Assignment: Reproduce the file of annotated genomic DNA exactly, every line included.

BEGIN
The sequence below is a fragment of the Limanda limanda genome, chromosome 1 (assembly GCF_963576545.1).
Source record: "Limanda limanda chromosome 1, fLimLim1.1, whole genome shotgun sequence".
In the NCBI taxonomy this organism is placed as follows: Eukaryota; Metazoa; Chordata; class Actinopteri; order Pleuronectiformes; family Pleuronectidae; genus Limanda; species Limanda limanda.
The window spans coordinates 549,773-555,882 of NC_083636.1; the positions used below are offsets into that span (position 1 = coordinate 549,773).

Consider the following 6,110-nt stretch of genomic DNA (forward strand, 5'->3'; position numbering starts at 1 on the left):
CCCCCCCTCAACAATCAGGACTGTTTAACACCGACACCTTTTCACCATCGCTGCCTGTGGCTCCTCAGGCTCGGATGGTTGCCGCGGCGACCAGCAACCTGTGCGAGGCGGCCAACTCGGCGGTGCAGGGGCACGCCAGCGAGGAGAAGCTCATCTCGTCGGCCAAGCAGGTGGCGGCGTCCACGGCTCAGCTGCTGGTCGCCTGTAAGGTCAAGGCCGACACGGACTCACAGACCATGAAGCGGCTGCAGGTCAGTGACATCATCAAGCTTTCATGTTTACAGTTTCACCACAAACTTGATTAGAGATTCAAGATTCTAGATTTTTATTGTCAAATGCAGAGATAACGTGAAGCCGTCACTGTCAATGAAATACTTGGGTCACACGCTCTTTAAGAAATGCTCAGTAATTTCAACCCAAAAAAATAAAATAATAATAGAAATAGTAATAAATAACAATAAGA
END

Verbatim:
The sequence below is a fragment of the Limanda limanda genome, chromosome 1 (assembly GCF_963576545.1).
Source record: "Limanda limanda chromosome 1, fLimLim1.1, whole genome shotgun sequence".
In the NCBI taxonomy this organism is placed as follows: Eukaryota; Metazoa; Chordata; class Actinopteri; order Pleuronectiformes; family Pleuronectidae; genus Limanda; species Limanda limanda.
The window spans coordinates 549,773-555,882 of NC_083636.1; the positions used below are offsets into that span (position 1 = coordinate 549,773).

Consider the following 6,110-nt stretch of genomic DNA (forward strand, 5'->3'; position numbering starts at 1 on the left):
CCCCCCCTCAACAATCAGGACTGTTTAACACCGACACCTTTTCACCATCGCTGCCTGTGGCTCCTCAGGCTCGGATGGTTGCCGCGGCGACCAGCAACCTGTGCGAGGCGGCCAACTCGGCGGTGCAGGGGCACGCCAGCGAGGAGAAGCTCATCTCGTCGGCCAAGCAGGTGGCGGCGTCCACGGCTCAGCTGCTGGTCGCCTGTAAGGTCAAGGCCGACACGGACTCACAGACCATGAAGCGGCTGCAGGTCAGTGACATCATCAAGCTTTCATGTTTACAGTTTCACCACAAACTTGATTAGAGATTCAAGATTCTAGATTTTTATTGTCAAATGCAGAGATAACGTGAAGCCGTCACTGTCAATGAAATACTTGGGTCACACGCTCTTTAAGAAATGCTCAGTAATTTCAACCCAAAAAAATAAAATAATAATAGAAATAGTAATAAATAACAATAAGA